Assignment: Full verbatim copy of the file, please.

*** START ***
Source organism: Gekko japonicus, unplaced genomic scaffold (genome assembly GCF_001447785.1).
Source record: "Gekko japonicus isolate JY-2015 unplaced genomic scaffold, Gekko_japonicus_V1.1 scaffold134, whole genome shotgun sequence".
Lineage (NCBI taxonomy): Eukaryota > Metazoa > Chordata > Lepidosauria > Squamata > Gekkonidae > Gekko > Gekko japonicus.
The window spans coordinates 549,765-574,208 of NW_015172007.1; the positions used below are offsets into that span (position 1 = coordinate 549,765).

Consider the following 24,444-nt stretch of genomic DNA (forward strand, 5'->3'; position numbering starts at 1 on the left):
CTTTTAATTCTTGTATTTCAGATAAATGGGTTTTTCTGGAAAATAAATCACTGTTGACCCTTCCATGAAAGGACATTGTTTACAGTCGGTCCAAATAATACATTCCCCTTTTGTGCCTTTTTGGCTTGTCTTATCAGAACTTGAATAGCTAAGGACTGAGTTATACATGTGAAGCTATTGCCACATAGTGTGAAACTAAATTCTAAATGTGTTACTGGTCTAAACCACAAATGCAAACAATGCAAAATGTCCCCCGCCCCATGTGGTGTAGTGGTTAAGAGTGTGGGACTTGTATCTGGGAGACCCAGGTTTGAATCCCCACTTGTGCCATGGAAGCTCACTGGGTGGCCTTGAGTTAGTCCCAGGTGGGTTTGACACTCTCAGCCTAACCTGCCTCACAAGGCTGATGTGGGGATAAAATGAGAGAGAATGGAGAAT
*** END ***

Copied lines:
Source organism: Gekko japonicus, unplaced genomic scaffold (genome assembly GCF_001447785.1).
Source record: "Gekko japonicus isolate JY-2015 unplaced genomic scaffold, Gekko_japonicus_V1.1 scaffold134, whole genome shotgun sequence".
Lineage (NCBI taxonomy): Eukaryota > Metazoa > Chordata > Lepidosauria > Squamata > Gekkonidae > Gekko > Gekko japonicus.
The window spans coordinates 549,765-574,208 of NW_015172007.1; the positions used below are offsets into that span (position 1 = coordinate 549,765).

Consider the following 24,444-nt stretch of genomic DNA (forward strand, 5'->3'; position numbering starts at 1 on the left):
CTTTTAATTCTTGTATTTCAGATAAATGGGTTTTTCTGGAAAATAAATCACTGTTGACCCTTCCATGAAAGGACATTGTTTACAGTCGGTCCAAATAATACATTCCCCTTTTGTGCCTTTTTGGCTTGTCTTATCAGAACTTGAATAGCTAAGGACTGAGTTATACATGTGAAGCTATTGCCACATAGTGTGAAACTAAATTCTAAATGTGTTACTGGTCTAAACCACAAATGCAAACAATGCAAAATGTCCCCCGCCCCATGTGGTGTAGTGGTTAAGAGTGTGGGACTTGTATCTGGGAGACCCAGGTTTGAATCCCCACTTGTGCCATGGAAGCTCACTGGGTGGCCTTGAGTTAGTCCCAGGTGGGTTTGACACTCTCAGCCTAACCTGCCTCACAAGGCTGATGTGGGGATAAAATGAGAGAGAATGGAGAAT